I love football so much that watching it is my job – was my boycott of the World Cup worth it? | Anonymous

OWhen I grew up, the World Cup always seemed to be the pinnacle of football. Sticker albums, wallcharts, the opportunity to relive the greatest moments while having fun with friends. Trying to replicate Ray Houghton’s strike against Italy in 1994; Dennis Bergkamp’s ridiculous pull down and volley against Argentina in ’98; or, for when you really didn’t want to be in goal, David Seaman’s desperate loss to Brazil in 2002.

Although I wasn’t a bad player, the dawning realization that I would never come close to making it professionally didn’t diminish my enthusiasm as a fan, or my interest in finding a football-related career. In college, I sat in the Lincoln City press box covering games, and eventually found myself working on one of the oldest and most successful football video games – the one I had played religiously since my teenage years.

As part of my job, I basically get paid to watch and keep up to date with football. I love the stats, the tactics, and seeing the next prodigy become a household name. A World Cup is a great time for the studio. There are matches on every TV in the office, a fantasy football competition and an incredibly complicated draw. Retro international shirts are becoming the go-to fashion style and every meeting kicks off with conversations about previous days’ matches. Outside of work, I usually watched matches with friends at the pub or had entire weekends spent watching every match, sometimes on multiple screens. We would have WhatsApp groups filled with messages, gifs and the latest hilarious meme.

But from the start, Qatar 2022 felt different. Reading that 17 of the 22 FIFA executives involved in the vote on Qatar’s bid to host have since been banned or charged over corruption allegations casts a dark shadow. It gave me the same sense of helplessness I felt after hearing the lies about Brexit or the VIP lanes of PPE during the pandemic. I hated the idea of ​​being somehow complicit in supporting the World Cup – especially one that would have been built on the deaths of migrant workers.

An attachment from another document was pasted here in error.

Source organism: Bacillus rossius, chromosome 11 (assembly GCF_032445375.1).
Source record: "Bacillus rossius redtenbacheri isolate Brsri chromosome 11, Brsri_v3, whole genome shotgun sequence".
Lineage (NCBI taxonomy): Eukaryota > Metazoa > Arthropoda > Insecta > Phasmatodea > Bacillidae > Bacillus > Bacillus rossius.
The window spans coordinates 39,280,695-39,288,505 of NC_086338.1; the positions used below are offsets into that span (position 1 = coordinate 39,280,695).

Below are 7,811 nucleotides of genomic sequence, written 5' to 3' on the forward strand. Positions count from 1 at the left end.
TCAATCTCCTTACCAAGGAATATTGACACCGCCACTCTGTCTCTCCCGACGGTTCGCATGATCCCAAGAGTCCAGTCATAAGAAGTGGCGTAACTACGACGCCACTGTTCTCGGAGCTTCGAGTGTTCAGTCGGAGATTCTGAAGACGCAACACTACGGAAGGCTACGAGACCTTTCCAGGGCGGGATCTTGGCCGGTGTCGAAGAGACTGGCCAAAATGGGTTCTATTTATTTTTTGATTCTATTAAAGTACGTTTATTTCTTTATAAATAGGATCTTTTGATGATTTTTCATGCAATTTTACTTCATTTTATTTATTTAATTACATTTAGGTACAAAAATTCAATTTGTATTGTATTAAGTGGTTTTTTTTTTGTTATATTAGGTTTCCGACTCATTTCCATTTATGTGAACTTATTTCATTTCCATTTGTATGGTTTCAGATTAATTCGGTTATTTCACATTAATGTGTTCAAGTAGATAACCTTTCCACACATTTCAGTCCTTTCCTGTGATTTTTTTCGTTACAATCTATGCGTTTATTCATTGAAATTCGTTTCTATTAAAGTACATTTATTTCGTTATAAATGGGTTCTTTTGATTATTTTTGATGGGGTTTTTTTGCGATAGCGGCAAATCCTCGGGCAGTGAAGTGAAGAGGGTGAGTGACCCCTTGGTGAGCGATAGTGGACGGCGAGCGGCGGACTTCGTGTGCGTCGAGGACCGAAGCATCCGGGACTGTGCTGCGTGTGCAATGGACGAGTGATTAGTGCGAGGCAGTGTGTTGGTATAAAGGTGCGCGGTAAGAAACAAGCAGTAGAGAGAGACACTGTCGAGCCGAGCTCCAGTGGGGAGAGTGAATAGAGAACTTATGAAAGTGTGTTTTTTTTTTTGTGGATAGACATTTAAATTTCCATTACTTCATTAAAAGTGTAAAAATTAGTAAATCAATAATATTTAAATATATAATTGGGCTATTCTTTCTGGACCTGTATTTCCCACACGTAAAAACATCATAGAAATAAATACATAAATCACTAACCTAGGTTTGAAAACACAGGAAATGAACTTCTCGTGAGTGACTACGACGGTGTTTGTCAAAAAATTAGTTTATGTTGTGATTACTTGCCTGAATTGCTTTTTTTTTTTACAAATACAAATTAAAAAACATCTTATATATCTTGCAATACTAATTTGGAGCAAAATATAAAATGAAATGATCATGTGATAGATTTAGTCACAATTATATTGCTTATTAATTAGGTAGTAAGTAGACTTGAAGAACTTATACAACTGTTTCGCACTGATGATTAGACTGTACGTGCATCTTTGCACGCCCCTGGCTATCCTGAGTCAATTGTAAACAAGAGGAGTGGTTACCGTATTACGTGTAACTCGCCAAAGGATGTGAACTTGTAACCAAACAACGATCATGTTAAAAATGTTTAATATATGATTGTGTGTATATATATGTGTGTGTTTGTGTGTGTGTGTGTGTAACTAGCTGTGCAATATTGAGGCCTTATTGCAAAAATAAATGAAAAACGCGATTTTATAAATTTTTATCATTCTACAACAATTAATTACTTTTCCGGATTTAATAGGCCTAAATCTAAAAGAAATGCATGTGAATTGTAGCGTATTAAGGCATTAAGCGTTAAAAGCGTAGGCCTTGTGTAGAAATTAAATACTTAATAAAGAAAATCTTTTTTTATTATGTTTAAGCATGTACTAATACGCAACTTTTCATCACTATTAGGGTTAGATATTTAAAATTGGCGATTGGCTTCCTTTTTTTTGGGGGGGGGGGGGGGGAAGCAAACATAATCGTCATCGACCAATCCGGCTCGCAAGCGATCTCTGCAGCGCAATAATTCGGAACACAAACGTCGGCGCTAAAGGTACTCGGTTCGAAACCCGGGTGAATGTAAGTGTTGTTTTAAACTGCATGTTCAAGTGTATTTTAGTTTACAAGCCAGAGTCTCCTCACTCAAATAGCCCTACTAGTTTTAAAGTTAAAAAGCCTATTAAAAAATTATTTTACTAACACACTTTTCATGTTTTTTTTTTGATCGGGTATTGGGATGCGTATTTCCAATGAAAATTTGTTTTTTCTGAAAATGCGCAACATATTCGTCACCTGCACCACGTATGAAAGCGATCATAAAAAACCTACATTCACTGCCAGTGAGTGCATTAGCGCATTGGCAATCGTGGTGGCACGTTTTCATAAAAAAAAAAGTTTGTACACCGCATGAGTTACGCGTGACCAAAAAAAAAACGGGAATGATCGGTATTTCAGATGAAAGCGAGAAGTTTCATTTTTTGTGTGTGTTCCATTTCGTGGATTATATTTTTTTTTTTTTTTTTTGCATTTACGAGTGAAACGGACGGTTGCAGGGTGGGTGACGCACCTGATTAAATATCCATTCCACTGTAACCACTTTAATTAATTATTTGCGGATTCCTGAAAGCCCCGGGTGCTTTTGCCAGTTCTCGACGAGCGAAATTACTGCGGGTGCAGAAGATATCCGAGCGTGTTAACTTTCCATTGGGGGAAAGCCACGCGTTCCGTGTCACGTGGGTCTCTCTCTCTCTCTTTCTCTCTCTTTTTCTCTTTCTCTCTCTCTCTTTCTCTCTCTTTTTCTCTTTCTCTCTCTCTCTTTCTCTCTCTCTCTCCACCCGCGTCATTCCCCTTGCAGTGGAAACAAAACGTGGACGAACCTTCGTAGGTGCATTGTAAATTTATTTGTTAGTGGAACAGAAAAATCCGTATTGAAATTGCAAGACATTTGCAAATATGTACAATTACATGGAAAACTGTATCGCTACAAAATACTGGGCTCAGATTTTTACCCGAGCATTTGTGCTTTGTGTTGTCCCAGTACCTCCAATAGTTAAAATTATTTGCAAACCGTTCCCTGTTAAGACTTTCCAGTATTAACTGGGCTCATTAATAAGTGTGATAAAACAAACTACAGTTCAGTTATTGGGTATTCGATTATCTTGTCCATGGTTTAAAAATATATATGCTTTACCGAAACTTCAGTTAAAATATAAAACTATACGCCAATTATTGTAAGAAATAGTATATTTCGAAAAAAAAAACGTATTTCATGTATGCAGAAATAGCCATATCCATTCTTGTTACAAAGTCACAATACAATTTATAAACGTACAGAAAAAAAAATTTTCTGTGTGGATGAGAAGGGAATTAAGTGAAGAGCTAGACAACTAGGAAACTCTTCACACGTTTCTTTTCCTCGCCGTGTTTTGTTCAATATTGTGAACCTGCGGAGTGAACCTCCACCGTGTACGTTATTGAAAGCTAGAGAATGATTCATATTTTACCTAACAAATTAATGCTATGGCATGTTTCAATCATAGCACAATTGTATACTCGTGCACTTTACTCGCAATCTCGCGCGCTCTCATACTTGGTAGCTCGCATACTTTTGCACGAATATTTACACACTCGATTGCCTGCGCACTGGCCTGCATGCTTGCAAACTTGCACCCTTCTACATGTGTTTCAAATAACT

When I told my partner that I was considering boycotting the tournament, she told me not to focus on whether it would make a difference, but to think about what would happen if everyone who felt that did what I was ready to do. Maybe it’s just that, due to lack of interest, she wisely took advantage of an opening to stop a lot of football on TV, but whatever her motives, I decided to boycott.

I didn’t watch anything, not even the best moments. I scrolled through social media posts and ignored match reports. Being able to work remotely made it easier to miss the games and the excitement that took hold in our office. With my friends, we tore our heads a little at first, but they accepted my decision. Still, I felt the conversations seem to fizzle out when I mentioned I wasn’t watching, as if they all felt a little awkward about it. With my colleagues, I felt a little embarrassed to admit what I was doing, given that so much of what we do revolves around top-flight football.

Now that the World Cup is coming to an end, I definitely feel like I cut off my nose to upset my face. It wasn’t so much England’s trip that bothered me, but the clashes of Saudi Arabia beating Argentina, Japan overturning Germany and Morocco’s breakthrough run. One of the hardest things was talking to my dad on the phone. As I’m sure many parents and their children do, one of the main topics of conversation we have is sports. That shared experience disappeared because of my choice, and I felt like he didn’t really understand why I was doing it.

What difference can one person make? I’m sure the BBC and ITV won’t miss a single viewer, and Fifa has already sold millions of TV rights for the North American World Cup in 2026. Still, I’m proud to have stuck to my principles and do it again. .

I was not completely starved of football. I was still able to watch Oxford’s League 1 games via iFollow. However, the less said about the camera work for their goal against Accrington, the better. At least I missed England’s draw against USA and Harry Kane’s penalty.


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